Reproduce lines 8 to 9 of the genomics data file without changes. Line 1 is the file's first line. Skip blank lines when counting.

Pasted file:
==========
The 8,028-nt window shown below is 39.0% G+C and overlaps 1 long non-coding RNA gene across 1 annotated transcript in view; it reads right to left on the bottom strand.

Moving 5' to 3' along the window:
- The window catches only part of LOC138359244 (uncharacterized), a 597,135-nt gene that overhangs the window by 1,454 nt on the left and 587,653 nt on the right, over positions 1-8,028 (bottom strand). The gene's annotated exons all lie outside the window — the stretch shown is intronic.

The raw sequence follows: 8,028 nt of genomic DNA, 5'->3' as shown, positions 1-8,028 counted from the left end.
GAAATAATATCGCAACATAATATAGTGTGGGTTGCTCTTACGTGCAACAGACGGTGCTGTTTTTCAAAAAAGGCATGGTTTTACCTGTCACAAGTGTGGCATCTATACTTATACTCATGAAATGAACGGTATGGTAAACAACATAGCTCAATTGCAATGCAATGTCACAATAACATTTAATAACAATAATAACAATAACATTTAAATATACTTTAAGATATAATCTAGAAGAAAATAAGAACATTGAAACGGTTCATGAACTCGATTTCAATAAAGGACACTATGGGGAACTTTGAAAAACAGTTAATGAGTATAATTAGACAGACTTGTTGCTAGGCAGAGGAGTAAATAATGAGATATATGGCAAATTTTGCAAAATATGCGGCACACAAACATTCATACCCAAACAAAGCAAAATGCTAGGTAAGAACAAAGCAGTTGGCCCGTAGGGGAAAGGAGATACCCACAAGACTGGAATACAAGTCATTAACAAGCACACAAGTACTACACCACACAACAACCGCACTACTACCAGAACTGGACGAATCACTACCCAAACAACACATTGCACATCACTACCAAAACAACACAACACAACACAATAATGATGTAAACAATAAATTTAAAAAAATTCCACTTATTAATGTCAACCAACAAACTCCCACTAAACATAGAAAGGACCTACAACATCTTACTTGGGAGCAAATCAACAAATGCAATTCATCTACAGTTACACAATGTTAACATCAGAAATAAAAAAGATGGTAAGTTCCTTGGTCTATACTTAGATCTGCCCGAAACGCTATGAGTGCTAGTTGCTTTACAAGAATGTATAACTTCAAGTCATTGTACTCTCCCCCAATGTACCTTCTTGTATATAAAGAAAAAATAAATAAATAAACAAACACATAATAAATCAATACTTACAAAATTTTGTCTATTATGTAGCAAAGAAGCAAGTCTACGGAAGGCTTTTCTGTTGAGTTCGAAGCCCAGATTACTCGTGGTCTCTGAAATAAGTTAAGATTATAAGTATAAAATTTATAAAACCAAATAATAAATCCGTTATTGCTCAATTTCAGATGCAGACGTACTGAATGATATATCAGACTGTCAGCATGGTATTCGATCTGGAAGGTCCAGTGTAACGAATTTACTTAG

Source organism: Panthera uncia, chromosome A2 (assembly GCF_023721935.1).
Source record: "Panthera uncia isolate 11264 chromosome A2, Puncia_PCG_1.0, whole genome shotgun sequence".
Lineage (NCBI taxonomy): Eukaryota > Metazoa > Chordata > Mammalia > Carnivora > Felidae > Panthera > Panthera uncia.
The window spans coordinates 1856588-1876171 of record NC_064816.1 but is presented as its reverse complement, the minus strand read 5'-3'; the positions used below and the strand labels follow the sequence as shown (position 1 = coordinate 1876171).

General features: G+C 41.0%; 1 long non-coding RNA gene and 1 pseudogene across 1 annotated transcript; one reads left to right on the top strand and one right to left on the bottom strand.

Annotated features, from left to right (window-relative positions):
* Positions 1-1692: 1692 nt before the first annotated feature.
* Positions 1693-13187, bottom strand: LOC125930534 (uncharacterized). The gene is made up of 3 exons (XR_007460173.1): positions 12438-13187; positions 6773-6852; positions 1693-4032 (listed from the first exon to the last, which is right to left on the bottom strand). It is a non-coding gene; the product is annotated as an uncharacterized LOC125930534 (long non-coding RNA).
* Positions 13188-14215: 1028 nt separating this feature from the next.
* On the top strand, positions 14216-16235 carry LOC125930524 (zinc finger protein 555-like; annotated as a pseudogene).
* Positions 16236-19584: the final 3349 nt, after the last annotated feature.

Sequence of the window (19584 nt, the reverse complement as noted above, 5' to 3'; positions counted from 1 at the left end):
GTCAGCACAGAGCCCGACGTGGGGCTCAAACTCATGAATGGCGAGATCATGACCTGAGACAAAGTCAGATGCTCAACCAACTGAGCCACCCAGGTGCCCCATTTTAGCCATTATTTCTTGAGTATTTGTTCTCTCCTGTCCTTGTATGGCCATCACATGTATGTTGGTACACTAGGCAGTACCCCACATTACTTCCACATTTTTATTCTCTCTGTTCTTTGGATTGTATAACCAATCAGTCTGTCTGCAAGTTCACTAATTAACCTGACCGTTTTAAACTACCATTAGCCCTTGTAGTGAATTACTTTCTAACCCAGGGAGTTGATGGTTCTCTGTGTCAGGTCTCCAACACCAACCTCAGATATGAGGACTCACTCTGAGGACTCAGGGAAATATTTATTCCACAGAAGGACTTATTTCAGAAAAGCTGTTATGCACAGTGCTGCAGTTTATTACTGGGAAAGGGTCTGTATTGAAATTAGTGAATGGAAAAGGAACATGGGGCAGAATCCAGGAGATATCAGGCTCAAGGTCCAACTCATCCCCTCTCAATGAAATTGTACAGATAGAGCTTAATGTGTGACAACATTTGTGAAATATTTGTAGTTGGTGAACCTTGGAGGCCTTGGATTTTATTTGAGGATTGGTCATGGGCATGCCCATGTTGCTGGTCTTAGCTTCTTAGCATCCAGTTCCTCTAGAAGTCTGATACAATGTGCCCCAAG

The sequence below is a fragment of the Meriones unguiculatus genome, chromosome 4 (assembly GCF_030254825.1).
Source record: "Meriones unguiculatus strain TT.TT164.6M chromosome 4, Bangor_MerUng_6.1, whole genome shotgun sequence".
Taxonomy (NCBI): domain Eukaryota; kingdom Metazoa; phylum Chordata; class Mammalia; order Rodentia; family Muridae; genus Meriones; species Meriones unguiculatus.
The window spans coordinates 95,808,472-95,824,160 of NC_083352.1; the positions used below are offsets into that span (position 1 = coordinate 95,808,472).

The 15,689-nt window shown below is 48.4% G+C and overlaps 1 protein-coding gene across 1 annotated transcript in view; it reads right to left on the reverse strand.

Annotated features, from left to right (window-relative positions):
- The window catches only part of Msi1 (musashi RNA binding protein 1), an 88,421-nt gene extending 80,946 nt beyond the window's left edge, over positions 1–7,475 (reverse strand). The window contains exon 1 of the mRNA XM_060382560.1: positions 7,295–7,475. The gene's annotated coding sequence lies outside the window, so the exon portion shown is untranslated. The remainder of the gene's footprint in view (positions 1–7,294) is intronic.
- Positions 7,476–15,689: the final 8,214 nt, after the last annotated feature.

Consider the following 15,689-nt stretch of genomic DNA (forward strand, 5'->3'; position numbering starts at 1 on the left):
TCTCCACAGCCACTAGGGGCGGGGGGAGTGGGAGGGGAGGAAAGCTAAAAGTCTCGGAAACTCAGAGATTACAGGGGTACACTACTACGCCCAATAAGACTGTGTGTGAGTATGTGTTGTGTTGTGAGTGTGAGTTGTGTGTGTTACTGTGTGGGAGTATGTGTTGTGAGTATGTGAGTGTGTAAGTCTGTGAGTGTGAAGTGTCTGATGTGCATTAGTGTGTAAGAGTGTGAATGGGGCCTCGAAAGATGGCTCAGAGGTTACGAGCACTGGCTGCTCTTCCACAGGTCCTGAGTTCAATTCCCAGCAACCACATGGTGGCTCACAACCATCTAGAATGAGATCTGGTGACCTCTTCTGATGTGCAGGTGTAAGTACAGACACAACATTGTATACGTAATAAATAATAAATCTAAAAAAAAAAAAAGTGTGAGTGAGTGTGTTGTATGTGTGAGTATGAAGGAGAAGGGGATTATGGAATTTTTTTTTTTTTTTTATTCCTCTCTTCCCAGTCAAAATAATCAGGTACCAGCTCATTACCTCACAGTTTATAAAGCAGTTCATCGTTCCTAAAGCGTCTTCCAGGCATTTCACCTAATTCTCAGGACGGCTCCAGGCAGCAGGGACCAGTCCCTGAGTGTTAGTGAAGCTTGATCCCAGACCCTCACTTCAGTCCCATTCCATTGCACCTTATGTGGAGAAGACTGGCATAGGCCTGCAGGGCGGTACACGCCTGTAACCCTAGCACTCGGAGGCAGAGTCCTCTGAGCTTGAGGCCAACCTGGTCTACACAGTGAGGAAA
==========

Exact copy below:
Lineage (NCBI taxonomy): Eukaryota > Metazoa > Chordata > Mammalia > Carnivora > Felidae > Panthera > Panthera uncia.
The window spans coordinates 1856588-1876171 of record NC_064816.1 but is presented as its reverse complement, the minus strand read 5'-3'; the positions used below and the strand labels follow the sequence as shown (position 1 = coordinate 1876171).